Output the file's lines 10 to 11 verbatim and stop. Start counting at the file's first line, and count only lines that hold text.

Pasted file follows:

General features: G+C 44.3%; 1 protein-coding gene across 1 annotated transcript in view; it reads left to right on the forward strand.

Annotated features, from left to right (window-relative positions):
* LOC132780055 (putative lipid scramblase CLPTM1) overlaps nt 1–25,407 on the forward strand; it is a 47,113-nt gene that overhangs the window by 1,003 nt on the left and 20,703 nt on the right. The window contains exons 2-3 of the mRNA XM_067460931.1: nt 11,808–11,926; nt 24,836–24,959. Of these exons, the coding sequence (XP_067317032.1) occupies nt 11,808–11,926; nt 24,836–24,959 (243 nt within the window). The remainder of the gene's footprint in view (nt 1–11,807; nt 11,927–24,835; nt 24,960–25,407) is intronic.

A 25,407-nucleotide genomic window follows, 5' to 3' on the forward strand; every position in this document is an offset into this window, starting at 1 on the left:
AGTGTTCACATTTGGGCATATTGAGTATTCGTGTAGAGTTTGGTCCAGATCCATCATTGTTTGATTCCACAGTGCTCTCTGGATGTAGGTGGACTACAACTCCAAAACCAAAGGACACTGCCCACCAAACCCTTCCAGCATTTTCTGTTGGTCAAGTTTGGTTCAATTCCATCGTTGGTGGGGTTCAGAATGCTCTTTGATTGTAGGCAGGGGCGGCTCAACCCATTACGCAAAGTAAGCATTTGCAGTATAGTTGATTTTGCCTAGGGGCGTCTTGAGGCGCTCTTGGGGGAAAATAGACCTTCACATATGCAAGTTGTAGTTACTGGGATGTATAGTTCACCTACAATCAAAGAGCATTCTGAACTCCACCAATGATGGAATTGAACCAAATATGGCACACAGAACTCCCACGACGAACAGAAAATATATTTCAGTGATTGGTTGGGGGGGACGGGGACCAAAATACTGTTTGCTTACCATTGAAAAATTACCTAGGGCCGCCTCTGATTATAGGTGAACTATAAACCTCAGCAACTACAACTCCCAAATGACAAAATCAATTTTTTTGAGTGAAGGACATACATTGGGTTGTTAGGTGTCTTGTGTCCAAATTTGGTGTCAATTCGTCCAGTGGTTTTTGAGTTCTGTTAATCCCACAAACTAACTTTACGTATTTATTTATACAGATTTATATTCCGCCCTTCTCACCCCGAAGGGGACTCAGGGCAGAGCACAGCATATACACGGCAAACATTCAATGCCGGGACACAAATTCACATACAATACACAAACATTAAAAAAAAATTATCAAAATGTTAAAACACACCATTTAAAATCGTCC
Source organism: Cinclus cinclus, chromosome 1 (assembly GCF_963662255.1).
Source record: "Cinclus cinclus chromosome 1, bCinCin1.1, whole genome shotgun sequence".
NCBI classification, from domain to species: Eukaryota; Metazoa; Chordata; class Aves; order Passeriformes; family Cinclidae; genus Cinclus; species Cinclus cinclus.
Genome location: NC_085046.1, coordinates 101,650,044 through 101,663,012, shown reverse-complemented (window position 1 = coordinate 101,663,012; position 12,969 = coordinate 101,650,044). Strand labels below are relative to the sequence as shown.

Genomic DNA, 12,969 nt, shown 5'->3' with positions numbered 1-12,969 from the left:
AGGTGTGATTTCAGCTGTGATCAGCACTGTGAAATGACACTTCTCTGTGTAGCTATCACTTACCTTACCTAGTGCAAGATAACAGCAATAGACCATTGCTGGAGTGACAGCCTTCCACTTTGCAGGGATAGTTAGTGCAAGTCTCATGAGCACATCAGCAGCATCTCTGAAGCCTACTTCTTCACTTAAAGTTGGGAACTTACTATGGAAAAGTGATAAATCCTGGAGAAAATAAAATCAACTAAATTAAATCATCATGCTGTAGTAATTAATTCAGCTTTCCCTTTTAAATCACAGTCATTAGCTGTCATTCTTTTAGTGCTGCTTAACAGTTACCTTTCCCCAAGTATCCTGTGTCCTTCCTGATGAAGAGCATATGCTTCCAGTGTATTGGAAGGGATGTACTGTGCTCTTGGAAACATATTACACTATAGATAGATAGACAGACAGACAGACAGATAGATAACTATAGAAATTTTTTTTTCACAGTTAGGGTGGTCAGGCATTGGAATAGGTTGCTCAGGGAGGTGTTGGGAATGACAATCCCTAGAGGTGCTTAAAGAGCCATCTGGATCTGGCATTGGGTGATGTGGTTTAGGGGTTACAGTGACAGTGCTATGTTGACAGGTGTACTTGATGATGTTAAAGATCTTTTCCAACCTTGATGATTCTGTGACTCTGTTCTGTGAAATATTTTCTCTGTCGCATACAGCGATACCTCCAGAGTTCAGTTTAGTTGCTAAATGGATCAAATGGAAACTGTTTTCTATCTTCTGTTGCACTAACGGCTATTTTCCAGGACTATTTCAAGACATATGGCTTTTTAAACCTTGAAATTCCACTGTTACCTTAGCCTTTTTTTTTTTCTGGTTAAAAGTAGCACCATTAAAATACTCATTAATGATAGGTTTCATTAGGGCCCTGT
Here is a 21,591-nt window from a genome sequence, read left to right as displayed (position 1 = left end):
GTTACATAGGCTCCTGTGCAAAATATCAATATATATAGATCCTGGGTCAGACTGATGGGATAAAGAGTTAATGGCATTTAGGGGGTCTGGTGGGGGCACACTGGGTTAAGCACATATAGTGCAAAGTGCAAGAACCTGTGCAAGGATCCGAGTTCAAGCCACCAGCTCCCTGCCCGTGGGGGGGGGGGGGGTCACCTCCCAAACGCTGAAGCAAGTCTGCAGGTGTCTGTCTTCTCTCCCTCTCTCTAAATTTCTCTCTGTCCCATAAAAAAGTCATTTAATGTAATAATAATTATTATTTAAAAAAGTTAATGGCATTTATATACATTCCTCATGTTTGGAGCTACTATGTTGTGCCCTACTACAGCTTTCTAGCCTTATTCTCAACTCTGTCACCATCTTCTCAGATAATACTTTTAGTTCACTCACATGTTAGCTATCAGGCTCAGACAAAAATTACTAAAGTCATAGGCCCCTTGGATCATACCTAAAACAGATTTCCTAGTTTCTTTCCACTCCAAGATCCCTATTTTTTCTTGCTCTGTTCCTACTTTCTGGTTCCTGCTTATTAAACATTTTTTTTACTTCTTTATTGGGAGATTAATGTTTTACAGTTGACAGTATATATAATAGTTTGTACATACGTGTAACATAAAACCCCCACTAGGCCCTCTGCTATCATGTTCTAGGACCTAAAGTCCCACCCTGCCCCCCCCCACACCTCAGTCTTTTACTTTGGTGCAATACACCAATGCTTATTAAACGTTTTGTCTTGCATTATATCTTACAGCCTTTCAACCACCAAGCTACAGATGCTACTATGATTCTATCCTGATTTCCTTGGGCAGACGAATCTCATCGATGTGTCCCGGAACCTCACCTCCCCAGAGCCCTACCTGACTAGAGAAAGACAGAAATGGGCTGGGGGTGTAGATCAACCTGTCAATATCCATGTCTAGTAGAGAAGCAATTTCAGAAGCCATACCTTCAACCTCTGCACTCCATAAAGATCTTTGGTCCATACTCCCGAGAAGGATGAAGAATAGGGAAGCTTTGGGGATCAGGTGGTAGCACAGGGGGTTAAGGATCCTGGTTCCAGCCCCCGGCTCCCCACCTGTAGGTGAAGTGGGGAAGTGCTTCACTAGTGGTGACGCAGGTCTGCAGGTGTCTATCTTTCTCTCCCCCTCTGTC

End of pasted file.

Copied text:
Genomic DNA, 12,969 nt, shown 5'->3' with positions numbered 1-12,969 from the left:
AGGTGTGATTTCAGCTGTGATCAGCACTGTGAAATGACACTTCTCTGTGTAGCTATCACTTACCTTACCTAGTGCAAGATAACAGCAATAGACCATTGCTGGAGTGACAGCCTTCCACTTTGCAGGGATAGTTAGTGCAAGTCTCATGAGCACATCAGCAGCATCTCTGAAGCCTACTTCTTCACTTAAAGTTGGGAACTTACTATGGAAAAGTGATAAATCCTGGAGAAAATAAAATCAACTAAATTAAATCATCATGCTGTAGTAATTAATTCAGCTTTCCCTTTTAAATCACAGTCATTAGCTGTCATTCTTTTAGTGCTGCTTAACAGTTACCTTTCCCCAAGTATCCTGTGTCCTTCCTGATGAAGAGCATATGCTTCCAGTGTATTGGAAGGGATGTACTGTGCTCTTGGAAACATATTACACTATAGATAGATAGACAGACAGACAGACAGATAGATAACTATAGAAATTTTTTTTTCACAGTTAGGGTGGTCAGGCATTGGAATAGGTTGCTCAGGGAGGTGTTGGGAATGACAATCCCTAGAGGTGCTTAAAGAGCCATCTGGATCTGGCATTGGGTGATGTGGTTTAGGGGTTACAGTGACAGTGCTATGTTGACAGGTGTACTTGATGATGTTAAAGATCTTTTCCAACCTTGATGATTCTGTGACTCTGTTCTGTGAAATATTTTCTCTGTCGCATACAGCGATACCTCCAGAGTTCAGTTTAGTTGCTAAATGGATCAAATGGAAACTGTTTTCTATCTTCTGTTGCACTAACGGCTATTTTCCAGGACTATTTCAAGACATATGGCTTTTTAAACCTTGAAATTCCACTGTTACCTTAGCCTTTTTTTTTTTCTGGTTAAAAGTAGCACCATTAAAATACTCATTAATGATAGGTTTCATTAGGGCCCTGT